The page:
Image source: ForlornCouple, Chris F

#16

I’m a child of poor immigrants. I just happen to love science and especially mathematics. I obsessively studied it because it was cool. Enrolled in a community college because I wanted to learn more before getting a “grown up job.” One thing lead to another and now I’m a faculty at a university.

I think people should choose something interesting and focus on doing it well, learning, and developing as a person for a few years. After a few years, then decide if you want to continue or not. If not, then look for ways to use your new skills to take a step in a different direction.

Working hard and having a growth mindset is huge. But I have to acknowledge that I was **super lucky** that I just happen to love mathematics. Mathematics is one of those things that everyone needs yet everyone refuses to learn so I have a lot of opportunies.

Image source: supersaiminjin, Karley Saagi

#17

Grew up poor. I am good at learning and my country has affordable education. Getting into university is a matter of getting a diploma from the right level high school, which I did. I then went to university and got a good job. I now pay more in taxes than my education cost the government.
It should be that simple anywhere.

Image source: Xaphhire, Clem Onojeghuo

#18

Quit drinking. Turns out it’s tough to get out of crippling debt and the cycle of homelessness if you’re slowly killing yourself with alcohol. I was suddenly able to hold down a job and be a reliable, dependable, contributing member of society. I’ve got a fiancée, just bought a house in a decently middle-class suburb of a major city and have hobbies, interests and commitments that I honor.

Outside of overcoming addiction, the biggest learning for me has been not allowing my spending to increase as I make more and more money.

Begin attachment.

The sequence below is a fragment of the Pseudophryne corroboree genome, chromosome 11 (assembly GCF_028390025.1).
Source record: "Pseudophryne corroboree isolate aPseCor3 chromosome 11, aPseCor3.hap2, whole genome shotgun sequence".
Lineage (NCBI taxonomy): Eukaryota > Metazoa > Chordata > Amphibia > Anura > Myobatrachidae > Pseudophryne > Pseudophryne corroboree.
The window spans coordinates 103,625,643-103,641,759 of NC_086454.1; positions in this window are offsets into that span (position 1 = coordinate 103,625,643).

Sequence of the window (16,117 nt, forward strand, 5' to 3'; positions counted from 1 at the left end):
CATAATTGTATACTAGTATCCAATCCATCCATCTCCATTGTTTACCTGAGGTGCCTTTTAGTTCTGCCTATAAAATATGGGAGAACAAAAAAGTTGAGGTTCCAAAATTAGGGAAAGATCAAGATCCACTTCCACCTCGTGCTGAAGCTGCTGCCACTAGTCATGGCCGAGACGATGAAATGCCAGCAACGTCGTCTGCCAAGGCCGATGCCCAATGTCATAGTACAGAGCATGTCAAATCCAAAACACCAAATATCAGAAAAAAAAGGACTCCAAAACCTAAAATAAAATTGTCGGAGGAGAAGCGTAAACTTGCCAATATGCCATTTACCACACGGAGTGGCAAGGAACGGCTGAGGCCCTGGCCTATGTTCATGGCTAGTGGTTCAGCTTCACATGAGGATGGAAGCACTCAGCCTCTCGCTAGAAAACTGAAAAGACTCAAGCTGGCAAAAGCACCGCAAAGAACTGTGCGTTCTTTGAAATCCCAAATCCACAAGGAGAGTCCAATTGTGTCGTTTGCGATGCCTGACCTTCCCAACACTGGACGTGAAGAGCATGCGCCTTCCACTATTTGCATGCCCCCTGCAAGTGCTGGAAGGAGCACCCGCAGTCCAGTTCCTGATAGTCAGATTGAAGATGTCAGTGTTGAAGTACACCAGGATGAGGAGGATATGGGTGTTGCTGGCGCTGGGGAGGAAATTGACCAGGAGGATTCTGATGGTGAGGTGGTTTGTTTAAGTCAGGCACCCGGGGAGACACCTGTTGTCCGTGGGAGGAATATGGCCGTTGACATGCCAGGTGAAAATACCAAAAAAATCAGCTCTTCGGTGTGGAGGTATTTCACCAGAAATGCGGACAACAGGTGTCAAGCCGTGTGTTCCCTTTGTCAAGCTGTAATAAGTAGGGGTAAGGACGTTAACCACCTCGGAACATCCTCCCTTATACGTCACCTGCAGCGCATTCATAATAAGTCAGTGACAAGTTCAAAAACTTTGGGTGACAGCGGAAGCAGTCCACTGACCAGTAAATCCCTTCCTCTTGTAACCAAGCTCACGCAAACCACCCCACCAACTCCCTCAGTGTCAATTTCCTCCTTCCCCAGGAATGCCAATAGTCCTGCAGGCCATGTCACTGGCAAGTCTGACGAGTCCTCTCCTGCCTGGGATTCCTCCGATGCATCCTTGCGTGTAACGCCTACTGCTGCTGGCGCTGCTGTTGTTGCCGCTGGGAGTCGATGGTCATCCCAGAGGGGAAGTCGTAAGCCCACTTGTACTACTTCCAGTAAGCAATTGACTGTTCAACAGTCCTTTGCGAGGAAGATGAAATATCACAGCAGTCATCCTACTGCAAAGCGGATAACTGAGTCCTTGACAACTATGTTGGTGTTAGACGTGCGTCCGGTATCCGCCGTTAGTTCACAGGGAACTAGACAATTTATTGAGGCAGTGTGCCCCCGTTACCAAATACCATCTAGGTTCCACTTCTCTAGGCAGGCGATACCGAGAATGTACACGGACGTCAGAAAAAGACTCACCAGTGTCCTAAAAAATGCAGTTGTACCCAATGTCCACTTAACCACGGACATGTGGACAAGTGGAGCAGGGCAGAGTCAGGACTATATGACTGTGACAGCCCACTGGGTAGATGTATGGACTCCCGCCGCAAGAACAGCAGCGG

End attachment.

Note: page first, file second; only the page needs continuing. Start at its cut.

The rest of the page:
Image source: hucksley, energepic.com

#19

I worked hard, didn’t spend much, put money on the side when I could, worked even harder, tried doing many different things to earn money, diversify baby !

Then my mom gave me 100 000€ because she sold her house for way more than what she paid for it in the 80’s and had money to spare.

So I bought a small house in a village where life is cheap, and now I just work part time. Crazy how life is so much easier without mortgage or rent to pay.

PS: if you wonder, the working hard and harder never gave me anything, I was still desperately poor, everything I did either failed or brought such little income it barely paid my bills.

Image source: GussDeBlod, Roberto Hund

#20

I mean I’m less impoverished and less broke? I got on disability. Got tired of trying to work like everyone else and get punished and passed over because of my health issues.

Like, if I’m heading towards homelessness because my health won’t allow me to work 40hrs a week on site then call me disabled I guess.

The thing is, if more places allowed remote work I could work fine.

Image source: BarbarianFoxQueen, Kuncheek

Shanilou Perera

Shanilou has always loved reading and learning about the world we live in. While she enjoys fictional books and stories just as much, since childhood she was especially fascinated by encyclopaedias and strangely enough, self-help books. As a kid, she spent most of her time consuming as much knowledge as she could get her hands on and could always be found at the library. Now, she still enjoys finding out about all the amazing things that surround us in our day-to-day lives and is blessed to be able to write about them to share with the whole world as a profession.